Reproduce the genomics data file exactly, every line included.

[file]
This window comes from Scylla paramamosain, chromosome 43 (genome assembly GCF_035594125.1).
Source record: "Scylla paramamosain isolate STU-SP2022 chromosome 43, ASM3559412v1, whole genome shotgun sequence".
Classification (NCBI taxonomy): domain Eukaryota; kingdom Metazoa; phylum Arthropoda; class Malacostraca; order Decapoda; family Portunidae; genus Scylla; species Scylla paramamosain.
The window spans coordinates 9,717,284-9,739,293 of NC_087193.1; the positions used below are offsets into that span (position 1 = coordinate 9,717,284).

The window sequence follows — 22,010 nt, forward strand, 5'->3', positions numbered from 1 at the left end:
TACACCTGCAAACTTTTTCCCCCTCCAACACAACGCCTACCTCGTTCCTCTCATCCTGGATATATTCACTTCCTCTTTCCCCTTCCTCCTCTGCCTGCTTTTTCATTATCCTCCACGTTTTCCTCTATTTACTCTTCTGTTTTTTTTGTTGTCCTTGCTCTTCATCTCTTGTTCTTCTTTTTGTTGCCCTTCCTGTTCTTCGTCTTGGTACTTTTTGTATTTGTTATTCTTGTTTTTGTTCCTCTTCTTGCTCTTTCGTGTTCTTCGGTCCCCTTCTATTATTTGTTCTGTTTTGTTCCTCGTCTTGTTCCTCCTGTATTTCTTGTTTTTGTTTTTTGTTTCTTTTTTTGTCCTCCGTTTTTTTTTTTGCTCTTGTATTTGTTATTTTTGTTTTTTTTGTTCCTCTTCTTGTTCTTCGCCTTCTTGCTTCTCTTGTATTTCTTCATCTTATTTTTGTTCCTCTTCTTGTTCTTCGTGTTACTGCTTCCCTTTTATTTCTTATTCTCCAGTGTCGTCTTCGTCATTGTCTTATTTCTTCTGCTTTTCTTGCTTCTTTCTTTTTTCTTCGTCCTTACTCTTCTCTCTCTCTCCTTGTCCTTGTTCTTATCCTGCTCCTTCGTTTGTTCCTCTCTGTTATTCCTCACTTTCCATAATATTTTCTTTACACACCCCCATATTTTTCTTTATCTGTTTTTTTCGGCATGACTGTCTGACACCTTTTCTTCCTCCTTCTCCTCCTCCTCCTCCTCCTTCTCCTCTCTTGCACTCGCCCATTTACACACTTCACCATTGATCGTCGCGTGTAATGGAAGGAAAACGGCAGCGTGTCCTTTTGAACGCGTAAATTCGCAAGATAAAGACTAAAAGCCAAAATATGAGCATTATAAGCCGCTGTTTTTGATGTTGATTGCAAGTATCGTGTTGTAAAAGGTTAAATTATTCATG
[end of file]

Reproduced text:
This window comes from Scylla paramamosain, chromosome 43 (genome assembly GCF_035594125.1).
Source record: "Scylla paramamosain isolate STU-SP2022 chromosome 43, ASM3559412v1, whole genome shotgun sequence".
Classification (NCBI taxonomy): domain Eukaryota; kingdom Metazoa; phylum Arthropoda; class Malacostraca; order Decapoda; family Portunidae; genus Scylla; species Scylla paramamosain.
The window spans coordinates 9,717,284-9,739,293 of NC_087193.1; the positions used below are offsets into that span (position 1 = coordinate 9,717,284).

The window sequence follows — 22,010 nt, forward strand, 5'->3', positions numbered from 1 at the left end:
TACACCTGCAAACTTTTTCCCCCTCCAACACAACGCCTACCTCGTTCCTCTCATCCTGGATATATTCACTTCCTCTTTCCCCTTCCTCCTCTGCCTGCTTTTTCATTATCCTCCACGTTTTCCTCTATTTACTCTTCTGTTTTTTTTGTTGTCCTTGCTCTTCATCTCTTGTTCTTCTTTTTGTTGCCCTTCCTGTTCTTCGTCTTGGTACTTTTTGTATTTGTTATTCTTGTTTTTGTTCCTCTTCTTGCTCTTTCGTGTTCTTCGGTCCCCTTCTATTATTTGTTCTGTTTTGTTCCTCGTCTTGTTCCTCCTGTATTTCTTGTTTTTGTTTTTTGTTTCTTTTTTTGTCCTCCGTTTTTTTTTTTGCTCTTGTATTTGTTATTTTTGTTTTTTTTGTTCCTCTTCTTGTTCTTCGCCTTCTTGCTTCTCTTGTATTTCTTCATCTTATTTTTGTTCCTCTTCTTGTTCTTCGTGTTACTGCTTCCCTTTTATTTCTTATTCTCCAGTGTCGTCTTCGTCATTGTCTTATTTCTTCTGCTTTTCTTGCTTCTTTCTTTTTTCTTCGTCCTTACTCTTCTCTCTCTCTCCTTGTCCTTGTTCTTATCCTGCTCCTTCGTTTGTTCCTCTCTGTTATTCCTCACTTTCCATAATATTTTCTTTACACACCCCCATATTTTTCTTTATCTGTTTTTTTCGGCATGACTGTCTGACACCTTTTCTTCCTCCTTCTCCTCCTCCTCCTCCTCCTTCTCCTCTCTTGCACTCGCCCATTTACACACTTCACCATTGATCGTCGCGTGTAATGGAAGGAAAACGGCAGCGTGTCCTTTTGAACGCGTAAATTCGCAAGATAAAGACTAAAAGCCAAAATATGAGCATTATAAGCCGCTGTTTTTGATGTTGATTGCAAGTATCGTGTTGTAAAAGGTTAAATTATTCATG